Rise of the curator: archiving the self in contemporary American fiction
Item statusRestricted Access
Embargo end date02/07/2020
Lederer, Robert Clarke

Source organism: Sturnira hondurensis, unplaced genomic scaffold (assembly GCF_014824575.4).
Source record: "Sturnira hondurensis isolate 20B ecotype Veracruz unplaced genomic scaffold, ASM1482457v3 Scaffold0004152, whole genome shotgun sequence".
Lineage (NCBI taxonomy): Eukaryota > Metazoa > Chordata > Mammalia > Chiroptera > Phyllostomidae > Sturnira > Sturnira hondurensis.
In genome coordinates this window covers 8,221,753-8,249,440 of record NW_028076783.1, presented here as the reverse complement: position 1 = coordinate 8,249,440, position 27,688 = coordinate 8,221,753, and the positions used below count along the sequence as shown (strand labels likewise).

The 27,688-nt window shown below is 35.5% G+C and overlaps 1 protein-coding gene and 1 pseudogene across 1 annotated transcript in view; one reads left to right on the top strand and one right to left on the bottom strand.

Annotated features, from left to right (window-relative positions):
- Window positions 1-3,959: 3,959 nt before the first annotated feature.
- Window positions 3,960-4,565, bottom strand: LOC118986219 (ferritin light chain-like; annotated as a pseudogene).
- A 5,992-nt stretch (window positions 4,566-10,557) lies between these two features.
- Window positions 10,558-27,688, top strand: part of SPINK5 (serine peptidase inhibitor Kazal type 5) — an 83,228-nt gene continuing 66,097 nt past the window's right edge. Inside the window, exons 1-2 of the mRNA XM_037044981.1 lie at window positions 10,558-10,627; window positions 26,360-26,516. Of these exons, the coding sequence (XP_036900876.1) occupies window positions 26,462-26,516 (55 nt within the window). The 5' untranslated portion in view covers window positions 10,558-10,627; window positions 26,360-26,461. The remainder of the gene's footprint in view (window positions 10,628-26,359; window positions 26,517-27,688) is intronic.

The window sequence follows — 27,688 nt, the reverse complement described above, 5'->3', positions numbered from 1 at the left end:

Concurrent with a bloom of interest in the archive within academic discourse, an intense cultural fascination with museums, archives, and memorials to the past has flourished within the United States. The ascendency of digital technologies has contributed to and magnified this “turn” by popularising and habituating the archive as a personal memory tool, a key mechanism through which the self is negotiated and fashioned. This dissertation identifies a sustained exploration of the personal archive and its place in contemporary life by American novelists in the twenty-first century. Drawing on theories of the archive and the collection, this dissertation analyses the parameters of the curated self through close-readings of recent novels by five US authors. The first two chapters read Paul Auster’s Sunset Park through trauma theory and Siri Hustvedt’s What I Loved through psychoanalysis, noting that in each the system of archiving generates moments of catharsis. The two chapters argue that, for the subject shattered by trauma, archiving activates and fulfils psychoanalytic processes that facilitate the self’s reintegration and prompts a discursive revelation about the painful past. The texts, thus, discover in the archive strategies for achieving, however provisionally, a kind of stability amongst unexpected change. The next two chapters reveal the complicity of archival formations with threats posed in the digital age and articulate alternative forms of self-curation that counteract these pernicious forces. To ward off information overload, E.L. Doctorow’s Homer and Langley advocates the ethical flexibility of “blind” narration that, wending through time, accommodates a broad range of perspectives by refusing to fantasise about its own ultimate and total claim to accuracy. Jennifer Egan’s A Visit from the Goon Squad, meanwhile, diagnoses the cultural anxiety over increasingly invasive surveillance measures. While the novel situates the digital archive, or database, at the heart of this new dataveillance, it recommends investing the self in material collections, where personal meaning is rendered in the inscrutable patois of objects that disintegrate over time. For Egan, the material archive thereby skirts the assumed readability and fixity of data on which this surveillance thrives. The conclusion analyses Dana Spiotta’s Stone Arabia, observing within it and the other novels a consistent concern with archival destruction, erosion, and stagnation. Together, the texts suggest that the personal archive is persistently stalked by disintegration and failure. Yet, within this contemporary moment in which curation has become a widespread means of self-fashioning, they also show how these hazards can be creatively circumvented or actively courted, can threaten the subject or be harnessed by it.